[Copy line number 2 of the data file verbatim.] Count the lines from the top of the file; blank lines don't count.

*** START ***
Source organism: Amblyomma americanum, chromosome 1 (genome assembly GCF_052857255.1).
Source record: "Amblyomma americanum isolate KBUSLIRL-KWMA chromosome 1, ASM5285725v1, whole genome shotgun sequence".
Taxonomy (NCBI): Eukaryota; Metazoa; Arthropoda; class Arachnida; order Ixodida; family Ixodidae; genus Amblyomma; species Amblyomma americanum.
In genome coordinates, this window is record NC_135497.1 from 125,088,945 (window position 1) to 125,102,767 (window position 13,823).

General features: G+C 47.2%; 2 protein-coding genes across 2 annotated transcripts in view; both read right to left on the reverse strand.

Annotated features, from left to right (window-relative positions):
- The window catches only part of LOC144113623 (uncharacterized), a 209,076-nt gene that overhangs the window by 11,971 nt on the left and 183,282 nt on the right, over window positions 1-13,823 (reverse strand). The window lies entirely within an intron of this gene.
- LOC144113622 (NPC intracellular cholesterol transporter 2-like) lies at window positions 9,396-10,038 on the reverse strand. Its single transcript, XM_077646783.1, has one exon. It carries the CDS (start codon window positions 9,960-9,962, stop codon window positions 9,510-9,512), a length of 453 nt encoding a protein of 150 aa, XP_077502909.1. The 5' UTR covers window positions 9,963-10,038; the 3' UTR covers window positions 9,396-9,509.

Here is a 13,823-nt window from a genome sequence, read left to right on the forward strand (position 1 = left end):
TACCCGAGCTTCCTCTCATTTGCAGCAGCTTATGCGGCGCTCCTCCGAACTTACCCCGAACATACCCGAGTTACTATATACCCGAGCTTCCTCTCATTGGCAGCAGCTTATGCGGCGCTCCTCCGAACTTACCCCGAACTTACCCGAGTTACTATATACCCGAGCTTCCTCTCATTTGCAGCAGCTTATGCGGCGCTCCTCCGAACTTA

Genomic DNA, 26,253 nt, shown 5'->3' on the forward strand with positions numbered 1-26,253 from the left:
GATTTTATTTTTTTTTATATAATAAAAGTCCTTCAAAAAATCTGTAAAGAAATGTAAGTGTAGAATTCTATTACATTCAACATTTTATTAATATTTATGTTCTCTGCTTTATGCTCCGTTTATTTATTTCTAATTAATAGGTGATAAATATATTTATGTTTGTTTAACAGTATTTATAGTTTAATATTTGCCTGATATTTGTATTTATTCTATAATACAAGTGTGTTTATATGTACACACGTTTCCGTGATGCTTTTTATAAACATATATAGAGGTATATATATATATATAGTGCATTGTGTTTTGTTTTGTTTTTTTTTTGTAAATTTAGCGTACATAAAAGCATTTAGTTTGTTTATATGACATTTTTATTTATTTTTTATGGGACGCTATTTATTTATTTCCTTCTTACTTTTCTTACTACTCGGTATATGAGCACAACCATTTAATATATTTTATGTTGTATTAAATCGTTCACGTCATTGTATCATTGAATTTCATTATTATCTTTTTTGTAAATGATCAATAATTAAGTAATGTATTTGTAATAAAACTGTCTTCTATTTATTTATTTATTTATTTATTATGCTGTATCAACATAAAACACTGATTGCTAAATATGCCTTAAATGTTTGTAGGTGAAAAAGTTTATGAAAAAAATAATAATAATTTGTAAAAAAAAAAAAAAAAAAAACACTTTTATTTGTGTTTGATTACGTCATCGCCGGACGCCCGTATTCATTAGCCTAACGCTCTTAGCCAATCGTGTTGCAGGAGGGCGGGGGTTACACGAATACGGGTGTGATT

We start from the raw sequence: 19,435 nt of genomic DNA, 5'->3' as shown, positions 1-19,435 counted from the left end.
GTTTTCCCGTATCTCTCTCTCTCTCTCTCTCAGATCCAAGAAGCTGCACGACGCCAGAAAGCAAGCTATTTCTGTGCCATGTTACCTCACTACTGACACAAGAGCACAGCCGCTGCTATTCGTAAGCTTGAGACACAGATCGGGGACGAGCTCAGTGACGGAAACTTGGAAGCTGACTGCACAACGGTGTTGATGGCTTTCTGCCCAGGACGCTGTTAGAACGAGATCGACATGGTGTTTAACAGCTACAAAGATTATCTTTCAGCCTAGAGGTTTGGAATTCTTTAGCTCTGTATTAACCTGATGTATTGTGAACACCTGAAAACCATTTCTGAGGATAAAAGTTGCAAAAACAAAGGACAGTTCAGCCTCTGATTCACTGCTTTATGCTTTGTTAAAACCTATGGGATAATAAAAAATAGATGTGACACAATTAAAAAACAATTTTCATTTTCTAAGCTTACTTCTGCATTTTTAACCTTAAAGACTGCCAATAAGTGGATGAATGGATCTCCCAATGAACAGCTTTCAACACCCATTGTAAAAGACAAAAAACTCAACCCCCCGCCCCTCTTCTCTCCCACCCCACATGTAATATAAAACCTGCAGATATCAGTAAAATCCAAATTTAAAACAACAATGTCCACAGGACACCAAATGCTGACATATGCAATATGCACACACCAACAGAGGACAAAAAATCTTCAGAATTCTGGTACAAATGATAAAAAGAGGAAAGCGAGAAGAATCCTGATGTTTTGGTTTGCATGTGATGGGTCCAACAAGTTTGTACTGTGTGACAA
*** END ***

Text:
Source record: "Amblyomma americanum isolate KBUSLIRL-KWMA chromosome 1, ASM5285725v1, whole genome shotgun sequence".